Escalator Hazards

by Sarah B. on February 9, 2014 - 10:23pm

In my last post I explained how a women died in an escalator of the metro station in Montreal. However, this accident is not the only one. Many accidents are related to escalators. In her article "Danger On The Escalator", Tatiana Morales explained what happened to a young boy in the United States. Scooter Anderson was four years old when he lost part of his foot while he was halfway down the escalator.  His foot got stuck between the sidewall and the steps of the escalator. He called his father for help while he was dragged through the bottom of the stairs. Three of his toes were amputated and the tissues of his foot were heavily damaged. Scooter is not the only kid to have been hurt in an escalator. The majority of the escalator's accidents happened to children because they have small feet and hands so it is easy for them to get stuck in the escalator. The problem is that the escalators are not inspected enough. In a crowded place the stairs should be checked more often but they are not. After this accident, Scooter's parents have struggle during many years for the security that regulates escalator to be sure that no other accidents would happen.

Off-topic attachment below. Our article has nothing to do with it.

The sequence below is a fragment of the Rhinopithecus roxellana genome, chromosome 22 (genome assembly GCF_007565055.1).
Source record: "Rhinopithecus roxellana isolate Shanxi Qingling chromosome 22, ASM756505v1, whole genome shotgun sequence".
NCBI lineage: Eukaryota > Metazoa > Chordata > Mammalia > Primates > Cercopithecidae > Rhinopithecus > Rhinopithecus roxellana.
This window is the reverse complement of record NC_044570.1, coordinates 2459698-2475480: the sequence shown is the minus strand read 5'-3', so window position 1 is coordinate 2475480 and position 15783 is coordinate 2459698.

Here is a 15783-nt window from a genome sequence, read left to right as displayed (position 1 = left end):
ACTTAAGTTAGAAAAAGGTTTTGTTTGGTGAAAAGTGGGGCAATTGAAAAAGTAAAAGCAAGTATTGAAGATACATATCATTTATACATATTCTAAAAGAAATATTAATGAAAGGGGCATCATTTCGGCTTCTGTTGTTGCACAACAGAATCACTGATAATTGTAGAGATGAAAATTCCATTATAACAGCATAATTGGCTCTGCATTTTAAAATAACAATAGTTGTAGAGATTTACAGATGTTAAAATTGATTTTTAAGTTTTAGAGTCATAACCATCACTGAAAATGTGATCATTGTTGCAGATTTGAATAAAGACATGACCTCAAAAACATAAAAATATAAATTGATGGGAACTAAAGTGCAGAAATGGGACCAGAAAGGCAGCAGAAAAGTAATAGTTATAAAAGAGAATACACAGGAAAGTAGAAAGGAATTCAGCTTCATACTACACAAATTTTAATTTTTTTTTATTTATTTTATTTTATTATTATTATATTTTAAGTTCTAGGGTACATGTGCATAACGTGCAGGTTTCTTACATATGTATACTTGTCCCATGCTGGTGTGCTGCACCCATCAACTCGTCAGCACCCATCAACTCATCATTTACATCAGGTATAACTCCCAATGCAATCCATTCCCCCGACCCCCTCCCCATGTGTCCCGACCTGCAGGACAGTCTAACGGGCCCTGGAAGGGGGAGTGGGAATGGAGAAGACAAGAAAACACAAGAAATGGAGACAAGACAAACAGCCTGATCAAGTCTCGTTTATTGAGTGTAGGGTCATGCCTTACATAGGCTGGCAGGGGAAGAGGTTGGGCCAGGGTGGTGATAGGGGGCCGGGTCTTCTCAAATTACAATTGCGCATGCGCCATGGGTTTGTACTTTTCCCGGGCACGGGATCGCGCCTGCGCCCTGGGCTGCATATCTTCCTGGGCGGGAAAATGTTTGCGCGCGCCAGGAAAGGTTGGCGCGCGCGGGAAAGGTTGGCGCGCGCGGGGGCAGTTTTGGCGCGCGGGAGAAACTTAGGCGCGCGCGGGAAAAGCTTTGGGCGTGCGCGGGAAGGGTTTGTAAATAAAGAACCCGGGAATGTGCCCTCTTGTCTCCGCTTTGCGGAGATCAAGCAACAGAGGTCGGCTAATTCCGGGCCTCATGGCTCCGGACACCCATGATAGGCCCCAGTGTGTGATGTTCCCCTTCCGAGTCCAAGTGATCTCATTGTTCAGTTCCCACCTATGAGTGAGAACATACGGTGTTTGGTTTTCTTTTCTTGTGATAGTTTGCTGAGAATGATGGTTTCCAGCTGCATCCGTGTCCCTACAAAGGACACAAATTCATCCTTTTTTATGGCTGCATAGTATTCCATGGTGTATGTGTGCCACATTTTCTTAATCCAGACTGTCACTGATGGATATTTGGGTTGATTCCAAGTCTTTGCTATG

According to this article, parents must hold their child's hand in escalator and adults should hold the banister. Also, escalators users should stand strait in the middle of the step and must avoid walking in the stairs. Parents with more then one child should choose the elevator instead of the escalator.

 

Overall, this article demonstrates that accidents related to escalators occur in many cities other than Montreal. We can look for others and if they are not using the escalator properly we must tell them and warned them about the risks they encounter. As a citizen it is our role to help others. Also, we must inform the national safety regulation for escalators if we think that an escalator is not safe enough.

 

Original article from CBSnews:

"Danger On The Escalator"

By Tatiana Morales, publish on February 17, 2005

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